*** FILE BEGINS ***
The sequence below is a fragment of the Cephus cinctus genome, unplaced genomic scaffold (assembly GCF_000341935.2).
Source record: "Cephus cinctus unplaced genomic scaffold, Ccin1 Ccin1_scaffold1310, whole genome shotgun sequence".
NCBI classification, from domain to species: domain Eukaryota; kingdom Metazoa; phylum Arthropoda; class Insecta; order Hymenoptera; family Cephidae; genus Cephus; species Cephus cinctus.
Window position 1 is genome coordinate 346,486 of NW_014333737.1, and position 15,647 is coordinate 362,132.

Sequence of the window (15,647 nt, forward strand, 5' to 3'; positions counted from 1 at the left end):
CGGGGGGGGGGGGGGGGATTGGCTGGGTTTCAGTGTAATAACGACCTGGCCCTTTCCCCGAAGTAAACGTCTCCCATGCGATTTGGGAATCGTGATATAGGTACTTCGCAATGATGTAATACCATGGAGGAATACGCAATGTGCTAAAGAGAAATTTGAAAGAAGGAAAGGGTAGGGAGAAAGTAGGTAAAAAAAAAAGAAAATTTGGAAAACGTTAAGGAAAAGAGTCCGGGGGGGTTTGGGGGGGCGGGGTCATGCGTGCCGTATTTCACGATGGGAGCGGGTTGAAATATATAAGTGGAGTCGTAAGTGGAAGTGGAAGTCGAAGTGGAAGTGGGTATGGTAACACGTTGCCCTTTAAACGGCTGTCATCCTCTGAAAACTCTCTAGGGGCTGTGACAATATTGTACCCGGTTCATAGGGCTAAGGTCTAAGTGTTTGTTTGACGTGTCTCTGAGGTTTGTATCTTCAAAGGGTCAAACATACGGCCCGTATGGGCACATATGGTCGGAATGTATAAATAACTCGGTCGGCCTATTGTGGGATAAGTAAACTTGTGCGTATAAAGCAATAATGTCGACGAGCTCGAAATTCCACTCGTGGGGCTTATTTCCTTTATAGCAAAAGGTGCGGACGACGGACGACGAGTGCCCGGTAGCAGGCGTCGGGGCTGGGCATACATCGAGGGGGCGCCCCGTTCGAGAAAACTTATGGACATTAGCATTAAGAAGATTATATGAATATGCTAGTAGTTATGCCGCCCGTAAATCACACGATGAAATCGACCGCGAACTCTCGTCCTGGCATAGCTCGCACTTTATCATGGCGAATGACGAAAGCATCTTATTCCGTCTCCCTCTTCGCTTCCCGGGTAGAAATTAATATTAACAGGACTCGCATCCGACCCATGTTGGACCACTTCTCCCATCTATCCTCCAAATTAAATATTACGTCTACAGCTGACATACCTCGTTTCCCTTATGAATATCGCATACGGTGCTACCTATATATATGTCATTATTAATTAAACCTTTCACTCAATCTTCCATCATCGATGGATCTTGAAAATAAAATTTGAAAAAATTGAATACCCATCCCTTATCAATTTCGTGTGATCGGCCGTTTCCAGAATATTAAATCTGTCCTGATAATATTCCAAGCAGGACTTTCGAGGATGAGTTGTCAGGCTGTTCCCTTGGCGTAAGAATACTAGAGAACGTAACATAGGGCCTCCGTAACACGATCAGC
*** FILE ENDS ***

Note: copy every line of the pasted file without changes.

The sequence below is a fragment of the Cephus cinctus genome, unplaced genomic scaffold (assembly GCF_000341935.2).
Source record: "Cephus cinctus unplaced genomic scaffold, Ccin1 Ccin1_scaffold1310, whole genome shotgun sequence".
NCBI classification, from domain to species: domain Eukaryota; kingdom Metazoa; phylum Arthropoda; class Insecta; order Hymenoptera; family Cephidae; genus Cephus; species Cephus cinctus.
Window position 1 is genome coordinate 346,486 of NW_014333737.1, and position 15,647 is coordinate 362,132.

Sequence of the window (15,647 nt, forward strand, 5' to 3'; positions counted from 1 at the left end):
CGGGGGGGGGGGGGGGGATTGGCTGGGTTTCAGTGTAATAACGACCTGGCCCTTTCCCCGAAGTAAACGTCTCCCATGCGATTTGGGAATCGTGATATAGGTACTTCGCAATGATGTAATACCATGGAGGAATACGCAATGTGCTAAAGAGAAATTTGAAAGAAGGAAAGGGTAGGGAGAAAGTAGGTAAAAAAAAAAGAAAATTTGGAAAACGTTAAGGAAAAGAGTCCGGGGGGGTTTGGGGGGGCGGGGTCATGCGTGCCGTATTTCACGATGGGAGCGGGTTGAAATATATAAGTGGAGTCGTAAGTGGAAGTGGAAGTCGAAGTGGAAGTGGGTATGGTAACACGTTGCCCTTTAAACGGCTGTCATCCTCTGAAAACTCTCTAGGGGCTGTGACAATATTGTACCCGGTTCATAGGGCTAAGGTCTAAGTGTTTGTTTGACGTGTCTCTGAGGTTTGTATCTTCAAAGGGTCAAACATACGGCCCGTATGGGCACATATGGTCGGAATGTATAAATAACTCGGTCGGCCTATTGTGGGATAAGTAAACTTGTGCGTATAAAGCAATAATGTCGACGAGCTCGAAATTCCACTCGTGGGGCTTATTTCCTTTATAGCAAAAGGTGCGGACGACGGACGACGAGTGCCCGGTAGCAGGCGTCGGGGCTGGGCATACATCGAGGGGGCGCCCCGTTCGAGAAAACTTATGGACATTAGCATTAAGAAGATTATATGAATATGCTAGTAGTTATGCCGCCCGTAAATCACACGATGAAATCGACCGCGAACTCTCGTCCTGGCATAGCTCGCACTTTATCATGGCGAATGACGAAAGCATCTTATTCCGTCTCCCTCTTCGCTTCCCGGGTAGAAATTAATATTAACAGGACTCGCATCCGACCCATGTTGGACCACTTCTCCCATCTATCCTCCAAATTAAATATTACGTCTACAGCTGACATACCTCGTTTCCCTTATGAATATCGCATACGGTGCTACCTATATATATGTCATTATTAATTAAACCTTTCACTCAATCTTCCATCATCGATGGATCTTGAAAATAAAATTTGAAAAAATTGAATACCCATCCCTTATCAATTTCGTGTGATCGGCCGTTTCCAGAATATTAAATCTGTCCTGATAATATTCCAAGCAGGACTTTCGAGGATGAGTTGTCAGGCTGTTCCCTTGGCGTAAGAATACTAGAGAACGTAACATAGGGCCTCCGTAACACGATCAGC